This week, [Captain America: The Winter Soldier](movie:254973) hits Blu-ray. I got the chance to sit down with directors Joe and Anthony Russo to discuss the movie, as well as what to expect from the sequel and their upcoming episodes of the [Marvel's Agent Carter](series:1119765) TV series.
One of the things I really liked about The Winter Soldier is how it provides even more connective tissue for other Marvel properties while centering us in the Avengers hub, I joked that if the Marvel Cinematic Universe were a mall, Winter Soldier would be the food court, right at the center of everything.
Because you came in at Phase 2, did you feel an added responsibility or pressure to make sure you’re thinking of the grander picture?
A little bit, only in the way that Empire thinks of the bigger picture in the Star Wars trilogy. You are making the second film in, and typically the plans for these things are in threes. You’re setting up the conflict that will pay off in Phase 3. You are thinking of the bigger picture in that respect. The greatest pressure we felt was just trying to make sure we executed Cap in a way that reflected the way we saw him in our heads as kids when we read the books; the things about him that we were most excited about.
With Winter Soldier, we had many of the superhero movie trappings we’ve come to know and love, but what made it stand out were all the spy movie touches, can we expect more of that from the next Cap installment or will it be a complete change in tone?
I don’t think it’s exactly going to be a different tone. We feel like Cap works really well in the world of espionage thriller. I think that’s ultimately where Brubaker ended up going with him, and why his run was so successful, because that tone that he brought to the character was germane to the world that we live in today. It made Cap very relevant. There’s a political nature of the character that you just can’t get away from because he’s draped in the American flag as a uniform. All that stuff will still be there, especially the grounded component. I wouldn’t say that it’s going to be the same tone as Winter Soldier, because we’re dealing with different material, but it’s certainly going to keep the grounded elements that we had in that movie.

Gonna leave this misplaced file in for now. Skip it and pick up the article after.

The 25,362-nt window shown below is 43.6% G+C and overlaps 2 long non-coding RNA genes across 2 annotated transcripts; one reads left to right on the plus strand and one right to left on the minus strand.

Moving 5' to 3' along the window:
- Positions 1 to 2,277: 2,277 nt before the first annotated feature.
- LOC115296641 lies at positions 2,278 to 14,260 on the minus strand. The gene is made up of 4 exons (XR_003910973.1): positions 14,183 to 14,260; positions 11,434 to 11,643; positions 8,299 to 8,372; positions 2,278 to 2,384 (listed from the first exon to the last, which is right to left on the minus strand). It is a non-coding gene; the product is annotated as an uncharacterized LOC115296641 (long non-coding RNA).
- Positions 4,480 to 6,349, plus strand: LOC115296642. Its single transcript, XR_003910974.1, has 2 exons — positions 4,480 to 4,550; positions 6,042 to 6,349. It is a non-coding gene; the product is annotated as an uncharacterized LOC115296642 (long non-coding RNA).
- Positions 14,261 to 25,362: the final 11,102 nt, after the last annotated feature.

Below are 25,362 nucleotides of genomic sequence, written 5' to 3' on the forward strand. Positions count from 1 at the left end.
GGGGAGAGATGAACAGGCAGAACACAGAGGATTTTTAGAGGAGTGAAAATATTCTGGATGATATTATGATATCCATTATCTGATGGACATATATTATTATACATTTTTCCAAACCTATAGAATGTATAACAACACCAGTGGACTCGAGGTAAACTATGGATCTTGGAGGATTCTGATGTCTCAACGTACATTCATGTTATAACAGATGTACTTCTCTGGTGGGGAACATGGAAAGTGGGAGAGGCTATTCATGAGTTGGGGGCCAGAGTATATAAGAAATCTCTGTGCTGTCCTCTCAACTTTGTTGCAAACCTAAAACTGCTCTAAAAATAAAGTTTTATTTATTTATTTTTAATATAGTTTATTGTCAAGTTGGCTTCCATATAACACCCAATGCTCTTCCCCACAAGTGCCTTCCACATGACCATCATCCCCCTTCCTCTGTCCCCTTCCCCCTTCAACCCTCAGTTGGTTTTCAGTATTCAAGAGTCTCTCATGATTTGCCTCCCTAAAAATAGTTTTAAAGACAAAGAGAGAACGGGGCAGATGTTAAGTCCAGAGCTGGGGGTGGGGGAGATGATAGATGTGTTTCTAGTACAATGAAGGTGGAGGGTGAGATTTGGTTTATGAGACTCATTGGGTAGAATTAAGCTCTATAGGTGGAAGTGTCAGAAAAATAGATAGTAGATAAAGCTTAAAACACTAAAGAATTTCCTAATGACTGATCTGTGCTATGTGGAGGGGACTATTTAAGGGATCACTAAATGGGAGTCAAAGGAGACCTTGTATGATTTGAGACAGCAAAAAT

Can you give me any hint as to the source material you’ll be drawing from?
It’s impossible for us to tell you. We’d both be struck dead, especially since we’re sitting in the Marvel offices right now. The marketplace has become incredibly crowded, there’s like 97 superhero films coming out in the next year and a half. It’s our job as fans of these movies, and as fans of comic books and Captain America, to try and blow people away with the content. It’s the mission now, especially since the marketplace is so crowded. So we’re hard at work trying to figure out a way to blow minds. We just got a draft in our hands three days ago that was fantastic. We’re very excited the prospects for Cap 3.
I remember thinking when you guys were hired for Winter Soldier, if there is one show that knows how to celebrate and nod reverently toward geek properties, it’s Community. Do you feel working on that show was its own strange preparation for Winter Soldier in any way?
I think so. I think working in the Marvel universe is very similar to working on Community. Community was a brain trust of a bunch of geeks: us, Dan Harmon, Chris McKenna. We were all contributing crazy ideas to the smorgasbord of that show. We’re all pop culture junkies. It’s not dissimilar to the way we work here at Marvel, with Kevin [Feige] or with Nate Moore, our producer who works under Kevin. Or with Louis D’Esposito or Victoria Alonso; sort of a brain trust of people here who all share ideas and try to inspire each other. Part of what’s cool about Marvel is that they are very pop culture relevant and that they use that in their films, Guardians even more so than we did. So yes, you’re accurate that Community was a very good training ground for us.